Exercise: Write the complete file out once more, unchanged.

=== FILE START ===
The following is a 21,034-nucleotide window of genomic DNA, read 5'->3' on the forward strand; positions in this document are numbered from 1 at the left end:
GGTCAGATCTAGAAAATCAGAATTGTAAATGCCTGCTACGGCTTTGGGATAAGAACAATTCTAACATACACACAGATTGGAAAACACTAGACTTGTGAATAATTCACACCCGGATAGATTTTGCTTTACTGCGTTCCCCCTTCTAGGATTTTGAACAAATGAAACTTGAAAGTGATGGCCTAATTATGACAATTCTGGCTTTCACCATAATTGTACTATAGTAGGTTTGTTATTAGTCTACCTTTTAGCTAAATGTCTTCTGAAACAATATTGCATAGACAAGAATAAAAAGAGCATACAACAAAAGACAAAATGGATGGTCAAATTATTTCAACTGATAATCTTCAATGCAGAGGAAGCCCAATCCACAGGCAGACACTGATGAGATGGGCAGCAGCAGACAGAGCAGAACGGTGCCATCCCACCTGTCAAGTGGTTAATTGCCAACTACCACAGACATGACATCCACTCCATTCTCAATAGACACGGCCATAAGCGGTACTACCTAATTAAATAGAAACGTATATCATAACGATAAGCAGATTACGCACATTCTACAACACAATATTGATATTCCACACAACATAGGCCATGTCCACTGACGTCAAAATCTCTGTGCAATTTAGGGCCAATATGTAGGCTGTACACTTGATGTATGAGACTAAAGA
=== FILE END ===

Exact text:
The following is a 21,034-nucleotide window of genomic DNA, read 5'->3' on the forward strand; positions in this document are numbered from 1 at the left end:
GGTCAGATCTAGAAAATCAGAATTGTAAATGCCTGCTACGGCTTTGGGATAAGAACAATTCTAACATACACACAGATTGGAAAACACTAGACTTGTGAATAATTCACACCCGGATAGATTTTGCTTTACTGCGTTCCCCCTTCTAGGATTTTGAACAAATGAAACTTGAAAGTGATGGCCTAATTATGACAATTCTGGCTTTCACCATAATTGTACTATAGTAGGTTTGTTATTAGTCTACCTTTTAGCTAAATGTCTTCTGAAACAATATTGCATAGACAAGAATAAAAAGAGCATACAACAAAAGACAAAATGGATGGTCAAATTATTTCAACTGATAATCTTCAATGCAGAGGAAGCCCAATCCACAGGCAGACACTGATGAGATGGGCAGCAGCAGACAGAGCAGAACGGTGCCATCCCACCTGTCAAGTGGTTAATTGCCAACTACCACAGACATGACATCCACTCCATTCTCAATAGACACGGCCATAAGCGGTACTACCTAATTAAATAGAAACGTATATCATAACGATAAGCAGATTACGCACATTCTACAACACAATATTGATATTCCACACAACATAGGCCATGTCCACTGACGTCAAAATCTCTGTGCAATTTAGGGCCAATATGTAGGCTGTACACTTGATGTATGAGACTAAAGA